If you think those broadcast television hit shows will stay on traditional networks, think again. Marty Lang explains the vast changes happening right now in the TV industry.
It started with one episode.
Kenya Barris, showrunner and creator of the hit ABC television show Black-ish, told the press a new episode would not air, because of “creative differences,” saying neither ABC nor he were happy with its direction. The episode in question dealt with numerous social and political issues, including NFL football players kneeling during the playing of the National Anthem.
But after the announcement, word broke last week that Barris was not happy with ABC, and that Netflix was interested in signing him to a large overall deal. Adding more drama to the situation, this comes less than a year after Barris signed a four-year extension to his ABC deal. Barris has also not spoken publicly about the situation since, which has created speculation about a creative impasse with his broadcast network home. Sources told The Hollywood Reporter that talks are underway between Barris and the streaming giant.
Barris isn’t the only major broadcast hitmaker to listen to overtures from Netflix, either. Last August, ABC’s drama powerhouse Shonda Rhimes, creator of Grey's Anatomy, How to Get Away with Murder and Scandal, announced she would leave the network after 15 years to sign a deal with Netflix. And ABC isn’t the only broadcast network to lose a major hit drama creator to them, either – Shawn Ryan, creator of the hit Fox shows 911, American Horror Story and Glee, signed a mind-boggling $300 million deal with Netflix in January.
What are the reasons for these A-list creators making the move? Obviously, money is a major factor; the deal Ryan signed is said to be the richest television producing deal of all time, and while the financial details of Rhimes’ deal have not been released, it’s said to be upwards of $100 million, much higher than the $10 million she made annually with ABC. Also, because streaming on Netflix eliminates syndication opportunities for shows (since they play globally on their platform), Rhimes’ deal includes new backend profit definitions, which will earn her that much more.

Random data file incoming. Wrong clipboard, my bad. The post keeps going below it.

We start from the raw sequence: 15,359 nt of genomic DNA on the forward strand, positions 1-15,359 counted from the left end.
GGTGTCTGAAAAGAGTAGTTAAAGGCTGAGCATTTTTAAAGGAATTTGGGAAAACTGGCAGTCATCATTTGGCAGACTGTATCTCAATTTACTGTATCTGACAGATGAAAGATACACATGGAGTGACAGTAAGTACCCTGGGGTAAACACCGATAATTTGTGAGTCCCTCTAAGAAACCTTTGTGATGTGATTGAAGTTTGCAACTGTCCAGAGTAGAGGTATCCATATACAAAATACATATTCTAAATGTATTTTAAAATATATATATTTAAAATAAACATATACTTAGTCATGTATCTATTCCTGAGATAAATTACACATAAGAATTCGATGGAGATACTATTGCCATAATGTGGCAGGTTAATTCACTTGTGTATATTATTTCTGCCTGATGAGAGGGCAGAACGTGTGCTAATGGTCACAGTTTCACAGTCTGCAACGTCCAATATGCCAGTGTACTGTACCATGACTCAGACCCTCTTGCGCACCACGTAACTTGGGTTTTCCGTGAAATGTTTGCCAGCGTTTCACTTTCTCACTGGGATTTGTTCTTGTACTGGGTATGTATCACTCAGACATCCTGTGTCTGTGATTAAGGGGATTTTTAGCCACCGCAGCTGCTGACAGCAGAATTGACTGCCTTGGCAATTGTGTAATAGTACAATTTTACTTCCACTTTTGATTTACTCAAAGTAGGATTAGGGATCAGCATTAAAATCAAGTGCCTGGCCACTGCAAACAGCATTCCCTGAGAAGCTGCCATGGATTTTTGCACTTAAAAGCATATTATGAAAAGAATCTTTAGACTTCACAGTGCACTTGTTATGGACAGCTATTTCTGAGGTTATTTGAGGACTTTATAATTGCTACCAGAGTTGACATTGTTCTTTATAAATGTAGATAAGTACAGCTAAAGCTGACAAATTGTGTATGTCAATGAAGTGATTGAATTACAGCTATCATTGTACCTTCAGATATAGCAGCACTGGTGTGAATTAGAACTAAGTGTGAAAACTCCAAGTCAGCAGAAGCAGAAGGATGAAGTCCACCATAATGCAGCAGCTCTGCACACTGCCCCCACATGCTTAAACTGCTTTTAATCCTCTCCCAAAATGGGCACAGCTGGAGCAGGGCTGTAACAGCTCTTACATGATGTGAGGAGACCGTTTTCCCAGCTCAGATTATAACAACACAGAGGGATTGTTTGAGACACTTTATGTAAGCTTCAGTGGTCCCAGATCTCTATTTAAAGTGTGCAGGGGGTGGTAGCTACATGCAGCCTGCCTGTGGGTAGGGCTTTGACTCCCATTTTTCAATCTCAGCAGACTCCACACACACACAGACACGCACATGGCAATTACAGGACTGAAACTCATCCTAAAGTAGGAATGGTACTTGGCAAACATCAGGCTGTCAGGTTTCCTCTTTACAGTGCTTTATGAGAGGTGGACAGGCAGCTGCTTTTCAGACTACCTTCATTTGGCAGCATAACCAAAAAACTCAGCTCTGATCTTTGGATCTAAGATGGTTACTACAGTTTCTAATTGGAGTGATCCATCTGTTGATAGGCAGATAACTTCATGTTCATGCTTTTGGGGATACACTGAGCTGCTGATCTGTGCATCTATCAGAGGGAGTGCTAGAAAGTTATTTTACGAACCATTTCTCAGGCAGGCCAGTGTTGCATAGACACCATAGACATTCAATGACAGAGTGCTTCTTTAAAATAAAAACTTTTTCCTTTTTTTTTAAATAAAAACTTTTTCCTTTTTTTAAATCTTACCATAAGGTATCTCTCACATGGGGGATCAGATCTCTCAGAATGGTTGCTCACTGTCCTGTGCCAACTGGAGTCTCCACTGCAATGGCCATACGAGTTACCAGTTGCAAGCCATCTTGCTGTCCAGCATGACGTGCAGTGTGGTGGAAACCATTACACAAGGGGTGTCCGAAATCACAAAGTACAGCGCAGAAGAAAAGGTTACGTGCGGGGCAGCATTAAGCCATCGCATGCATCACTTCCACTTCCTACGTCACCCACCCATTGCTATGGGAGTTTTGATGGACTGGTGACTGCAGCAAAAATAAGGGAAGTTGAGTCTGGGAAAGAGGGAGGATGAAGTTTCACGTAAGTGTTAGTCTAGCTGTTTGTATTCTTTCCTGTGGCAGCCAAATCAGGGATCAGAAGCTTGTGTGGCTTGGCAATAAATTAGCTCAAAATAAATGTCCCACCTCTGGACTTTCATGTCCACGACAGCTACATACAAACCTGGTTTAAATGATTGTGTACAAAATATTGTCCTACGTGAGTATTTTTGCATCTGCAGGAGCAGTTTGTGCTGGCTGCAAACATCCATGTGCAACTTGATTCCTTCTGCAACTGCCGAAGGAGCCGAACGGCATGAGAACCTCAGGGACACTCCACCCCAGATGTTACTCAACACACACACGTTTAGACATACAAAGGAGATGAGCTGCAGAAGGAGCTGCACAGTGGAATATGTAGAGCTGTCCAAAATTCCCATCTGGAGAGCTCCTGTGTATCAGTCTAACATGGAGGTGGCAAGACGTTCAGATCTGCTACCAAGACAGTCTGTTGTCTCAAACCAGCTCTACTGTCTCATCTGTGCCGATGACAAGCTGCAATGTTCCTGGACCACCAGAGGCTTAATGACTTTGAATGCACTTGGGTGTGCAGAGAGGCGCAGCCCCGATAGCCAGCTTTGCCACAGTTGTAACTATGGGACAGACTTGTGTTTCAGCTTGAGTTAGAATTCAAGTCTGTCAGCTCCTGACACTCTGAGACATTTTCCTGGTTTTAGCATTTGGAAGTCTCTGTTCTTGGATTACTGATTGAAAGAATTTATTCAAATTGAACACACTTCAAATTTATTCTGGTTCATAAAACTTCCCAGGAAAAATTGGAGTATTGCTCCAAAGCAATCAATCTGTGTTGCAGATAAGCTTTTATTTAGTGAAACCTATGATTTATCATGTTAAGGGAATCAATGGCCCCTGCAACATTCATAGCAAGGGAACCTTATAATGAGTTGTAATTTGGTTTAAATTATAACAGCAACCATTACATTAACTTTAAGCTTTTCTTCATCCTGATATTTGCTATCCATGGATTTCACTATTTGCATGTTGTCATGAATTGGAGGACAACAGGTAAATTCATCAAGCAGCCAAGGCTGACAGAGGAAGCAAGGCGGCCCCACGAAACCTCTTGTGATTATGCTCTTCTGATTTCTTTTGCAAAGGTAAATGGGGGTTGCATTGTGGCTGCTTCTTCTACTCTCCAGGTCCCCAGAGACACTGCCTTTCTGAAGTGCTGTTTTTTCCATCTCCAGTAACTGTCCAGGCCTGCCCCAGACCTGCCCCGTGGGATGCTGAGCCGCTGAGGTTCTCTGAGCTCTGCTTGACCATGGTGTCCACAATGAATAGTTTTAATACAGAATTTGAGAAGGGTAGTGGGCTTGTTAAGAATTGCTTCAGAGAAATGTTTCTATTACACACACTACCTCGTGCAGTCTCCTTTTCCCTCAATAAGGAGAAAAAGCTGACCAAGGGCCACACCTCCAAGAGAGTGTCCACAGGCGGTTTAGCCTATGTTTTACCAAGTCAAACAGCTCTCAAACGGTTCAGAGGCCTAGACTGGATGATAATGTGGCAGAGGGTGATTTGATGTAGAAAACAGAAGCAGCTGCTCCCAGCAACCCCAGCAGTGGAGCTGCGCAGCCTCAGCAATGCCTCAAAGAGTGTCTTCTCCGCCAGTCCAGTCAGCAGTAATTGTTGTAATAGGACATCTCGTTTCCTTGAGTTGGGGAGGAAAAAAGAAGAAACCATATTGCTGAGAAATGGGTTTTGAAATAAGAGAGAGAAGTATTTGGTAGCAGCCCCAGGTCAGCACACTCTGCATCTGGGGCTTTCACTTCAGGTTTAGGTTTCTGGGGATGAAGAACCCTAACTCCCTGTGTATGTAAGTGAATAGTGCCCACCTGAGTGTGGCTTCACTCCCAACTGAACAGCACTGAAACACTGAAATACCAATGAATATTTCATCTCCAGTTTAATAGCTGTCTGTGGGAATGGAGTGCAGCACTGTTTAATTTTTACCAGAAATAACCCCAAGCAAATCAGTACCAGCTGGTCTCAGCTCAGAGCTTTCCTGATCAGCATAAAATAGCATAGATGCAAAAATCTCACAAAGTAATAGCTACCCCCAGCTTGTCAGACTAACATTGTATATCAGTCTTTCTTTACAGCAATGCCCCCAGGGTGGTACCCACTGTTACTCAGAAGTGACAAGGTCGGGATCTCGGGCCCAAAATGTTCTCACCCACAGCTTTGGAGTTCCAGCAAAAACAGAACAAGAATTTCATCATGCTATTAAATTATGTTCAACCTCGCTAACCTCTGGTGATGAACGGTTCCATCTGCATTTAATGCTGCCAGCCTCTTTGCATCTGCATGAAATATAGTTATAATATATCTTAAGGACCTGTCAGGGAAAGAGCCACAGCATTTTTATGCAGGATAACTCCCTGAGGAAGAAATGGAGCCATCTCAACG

The increase in streaming activity has also led to an influx of capital from Wall Street for streaming services, too. The Economist reported in 2016 that Netflix accounted for 35% of peak internet traffic – an incredible statistic, considering that ten years earlier, the technology didn’t even exist. That dominance has led to incredibly high budgets for content creation and licensing; their $6 billion annual spending on this was, at the time, triple that of HBO, the second highest spender.
But the very structure of a streaming network allows for a different approach in creating television. Broadcast television survives on advertising, which means networks are often beholden to the advertisers that spend money with them. If a creator puts out content that ruffles too many feathers, it may cost the network money if an advertiser leaves. As such, they sometimes step in and stop programming from airing that might be too controversial. They also present shows with ad breaks, only at particular times, and are dedicated only to the United States viewing audience.